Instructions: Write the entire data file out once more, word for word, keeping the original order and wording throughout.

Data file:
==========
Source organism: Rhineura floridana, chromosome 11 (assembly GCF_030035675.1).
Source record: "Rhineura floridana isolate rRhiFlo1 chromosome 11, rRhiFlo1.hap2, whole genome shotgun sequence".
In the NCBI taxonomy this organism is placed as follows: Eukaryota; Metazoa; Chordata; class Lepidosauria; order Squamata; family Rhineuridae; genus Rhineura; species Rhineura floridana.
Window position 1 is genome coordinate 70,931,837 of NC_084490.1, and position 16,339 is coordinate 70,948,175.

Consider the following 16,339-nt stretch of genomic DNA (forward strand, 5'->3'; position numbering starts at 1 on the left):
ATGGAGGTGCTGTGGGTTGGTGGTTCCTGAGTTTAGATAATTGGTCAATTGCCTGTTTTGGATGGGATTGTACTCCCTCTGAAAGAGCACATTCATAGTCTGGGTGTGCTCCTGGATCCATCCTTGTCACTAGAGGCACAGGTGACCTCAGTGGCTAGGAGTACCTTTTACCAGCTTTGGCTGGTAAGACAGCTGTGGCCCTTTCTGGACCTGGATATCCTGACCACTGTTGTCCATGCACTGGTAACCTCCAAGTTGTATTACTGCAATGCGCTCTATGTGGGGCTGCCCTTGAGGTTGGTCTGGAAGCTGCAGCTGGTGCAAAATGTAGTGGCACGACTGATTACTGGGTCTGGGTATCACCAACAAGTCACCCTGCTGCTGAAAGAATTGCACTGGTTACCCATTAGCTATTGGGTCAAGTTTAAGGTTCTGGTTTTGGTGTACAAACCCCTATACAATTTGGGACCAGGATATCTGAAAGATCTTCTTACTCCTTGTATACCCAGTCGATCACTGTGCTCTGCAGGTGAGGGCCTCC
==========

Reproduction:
Source organism: Rhineura floridana, chromosome 11 (assembly GCF_030035675.1).
Source record: "Rhineura floridana isolate rRhiFlo1 chromosome 11, rRhiFlo1.hap2, whole genome shotgun sequence".
In the NCBI taxonomy this organism is placed as follows: Eukaryota; Metazoa; Chordata; class Lepidosauria; order Squamata; family Rhineuridae; genus Rhineura; species Rhineura floridana.
Window position 1 is genome coordinate 70,931,837 of NC_084490.1, and position 16,339 is coordinate 70,948,175.

Consider the following 16,339-nt stretch of genomic DNA (forward strand, 5'->3'; position numbering starts at 1 on the left):
ATGGAGGTGCTGTGGGTTGGTGGTTCCTGAGTTTAGATAATTGGTCAATTGCCTGTTTTGGATGGGATTGTACTCCCTCTGAAAGAGCACATTCATAGTCTGGGTGTGCTCCTGGATCCATCCTTGTCACTAGAGGCACAGGTGACCTCAGTGGCTAGGAGTACCTTTTACCAGCTTTGGCTGGTAAGACAGCTGTGGCCCTTTCTGGACCTGGATATCCTGACCACTGTTGTCCATGCACTGGTAACCTCCAAGTTGTATTACTGCAATGCGCTCTATGTGGGGCTGCCCTTGAGGTTGGTCTGGAAGCTGCAGCTGGTGCAAAATGTAGTGGCACGACTGATTACTGGGTCTGGGTATCACCAACAAGTCACCCTGCTGCTGAAAGAATTGCACTGGTTACCCATTAGCTATTGGGTCAAGTTTAAGGTTCTGGTTTTGGTGTACAAACCCCTATACAATTTGGGACCAGGATATCTGAAAGATCTTCTTACTCCTTGTATACCCAGTCGATCACTGTGCTCTGCAGGTGAGGGCCTCC